The United States has been engaged in a constant war for the past ten years with no sign of slowing down. The drone war is not exactly a secret, but it’s not a hot topic in the national conversation, either. The drone program is rarely mentioned by politicians and while some journalists in the mainstream media have done impressive work documenting and exposing the drone war, the day-to-day of targeted assassinations rarely makes the front page or the evening news. “That secretive program in which unmanned robots controlled from trailers in Nevada swoop down and deliver death to suspected terrorists on President Obama’s ‘kill list’ in lawless far away lands?” Americans seem to be thinking, “Yeah, I guess I know that exists.”

This obliviousness is, of course, by design. Among the benefits of the drone program for the military and intelligence services is how easily the general public can ignore it. The national security apparatus is able to defeat America’s enemies — killing around 3,000 people, including between 473 and 889 civilians, 176 of whom were children — while having a minimal impact on most Americans. With the exception of a very small handful of traumatized drone operators, most Americans don’t face any consequences of the drone program. Drone warfare allows Americans a near complete divorce of the state’s violence from human reality.

But recently online activists have undertaken attempts to use social media to rattle American complacency on the issue. On Dec. 11, Josh Begley, a web artist and NYU graduate student, started @dronestream, a Twitter account chronologically tweeting every reported US drone strike in Pakistan from 2002 until today. Begley told The Daily Beast that the project is “about the way stories are told on new social-media platforms.”

Looking at @dronestream’s page succeeds in creating a striking narrative through social media. Viewing the different strikes in a long stream turns the “national security” imperative into a narrative story about assassination from above in Pakistan. Patterns emerge: Jan. 2010 was a particularly intensive month for strikes. Cites are often hit multiple times in a row. Ten is an average number of people killed. Is the end of the month more prone to drone strikes than the beginning?

But Begley’s project is about more than experimental story telling. It is also to remind @dronestream’s 19,000+ followers of what is going on. The tweets jump out among the endless stream of stream of news and commentary and online snark, a jolting reminder of incidence of state violence. “The central question is about access and information,” Begley said. “Even if we have access to the data about drone strikes, do we really want to be interrupted by it? Do we really want a twitter feed that is going to show up in our other communications and annoy us with this heavy data?”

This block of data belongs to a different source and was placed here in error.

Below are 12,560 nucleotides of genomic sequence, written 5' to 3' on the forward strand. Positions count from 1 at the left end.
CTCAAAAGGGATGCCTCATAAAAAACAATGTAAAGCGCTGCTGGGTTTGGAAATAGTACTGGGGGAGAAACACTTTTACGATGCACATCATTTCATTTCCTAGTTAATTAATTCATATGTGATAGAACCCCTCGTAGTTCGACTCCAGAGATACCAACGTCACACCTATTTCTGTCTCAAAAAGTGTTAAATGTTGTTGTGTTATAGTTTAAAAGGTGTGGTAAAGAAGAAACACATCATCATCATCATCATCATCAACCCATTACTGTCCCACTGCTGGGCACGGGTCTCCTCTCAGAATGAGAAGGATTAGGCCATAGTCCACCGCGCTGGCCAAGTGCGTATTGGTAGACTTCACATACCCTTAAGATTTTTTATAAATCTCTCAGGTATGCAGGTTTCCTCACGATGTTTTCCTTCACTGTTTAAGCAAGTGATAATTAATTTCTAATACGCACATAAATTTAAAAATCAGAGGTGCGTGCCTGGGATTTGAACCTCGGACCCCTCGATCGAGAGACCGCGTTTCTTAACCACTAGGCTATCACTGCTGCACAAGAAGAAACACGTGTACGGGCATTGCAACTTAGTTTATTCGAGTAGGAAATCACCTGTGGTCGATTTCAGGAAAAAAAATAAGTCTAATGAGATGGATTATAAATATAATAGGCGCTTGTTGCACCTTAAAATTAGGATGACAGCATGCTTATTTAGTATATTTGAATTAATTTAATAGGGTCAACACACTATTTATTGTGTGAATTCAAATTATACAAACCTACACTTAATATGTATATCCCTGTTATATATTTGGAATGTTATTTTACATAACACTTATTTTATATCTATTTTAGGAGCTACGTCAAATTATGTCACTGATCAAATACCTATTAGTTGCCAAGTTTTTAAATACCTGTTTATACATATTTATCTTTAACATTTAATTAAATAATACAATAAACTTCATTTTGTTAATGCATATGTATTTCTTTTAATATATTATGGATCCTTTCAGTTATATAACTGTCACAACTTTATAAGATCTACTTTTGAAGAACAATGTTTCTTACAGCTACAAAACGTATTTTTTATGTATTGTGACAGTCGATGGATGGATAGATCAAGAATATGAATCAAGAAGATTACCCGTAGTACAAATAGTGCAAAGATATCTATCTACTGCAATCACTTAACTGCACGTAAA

James Bridle, a technologist and artist, took on a similar project before Begley began his. In November, Bridle launched Dronestagram. With Dronestagram Birdle takes information on US drone strikes in Pakistan, Somalia and Yemen published by the Bureau for Investigative Journalism and uses it to locate the strike sites on Google Maps. Birdle then takes the images of the strike location and puts it into Instagram, sometimes applying the program’s nostalgic and dreamy filters to make photos look retro. The result is often haunting. An ambiguous little square of digital imagery — what is that? a farm? a hill top — that the viewer knows contains death.

Like @dronestream, Dronestagram is a simple reminder of the ongoing war, but it is also more. Bridle explains on his blog: “The political and practical possibilities of drone strikes are the consequence of invisible, distancing technologies, and a technologically-disengaged media and society. Foreign wars and foreign bodies have always counted for less, but the technology that was supposed to bring us closer together is used to obscure and obfuscate. We use military technologies like GPS and Kinect for work and play; they continue to be used militarily to maim and kill, ever further away and ever less visibly.”


The images — a small hut surrounded by a fence somewhere in the barren desert of northern Yemen, for example — help to turn the drone strikes into a concrete reality, something that can be seen and situated in real space. In doing so, Bridle helps to recontextualize drone strikes as something that occur in material reality, precisely what Americans are supposed to ignore.

So is this kind of online activism effective? The efficacy is impossible to measure. The nature of social media means that while anyone can access Bridle and Begley’s messages, the reach is in reality much smaller. You have to sign up to follow @dronestream on Twitter and have your personal feed punctuated by the history of drone strikes from 2002 to 2012. The “average” person isn’t necessarily going to be affected by it. And it would easy to dismiss Bridle and Begley’s projects as some kind of “clicktivism,” that simplest activism where a re-tweet to your 800 followers feels like a revolutionary act.Dronestagram and @dronestream won’t have the effective capacity for changing Americans’ relationship to the ongoing war that, say, hundreds of thousands of returning veterans or a looming draft did during Vietnam. But in a digital age of digital warfare fought (on one side, at least) on computer screens, a reaction on computer screens is only natural. Moreover, social media is where many Americans construct their understanding of global affairs and current events, making it a natural place to fight the ideational battle against the drone war.

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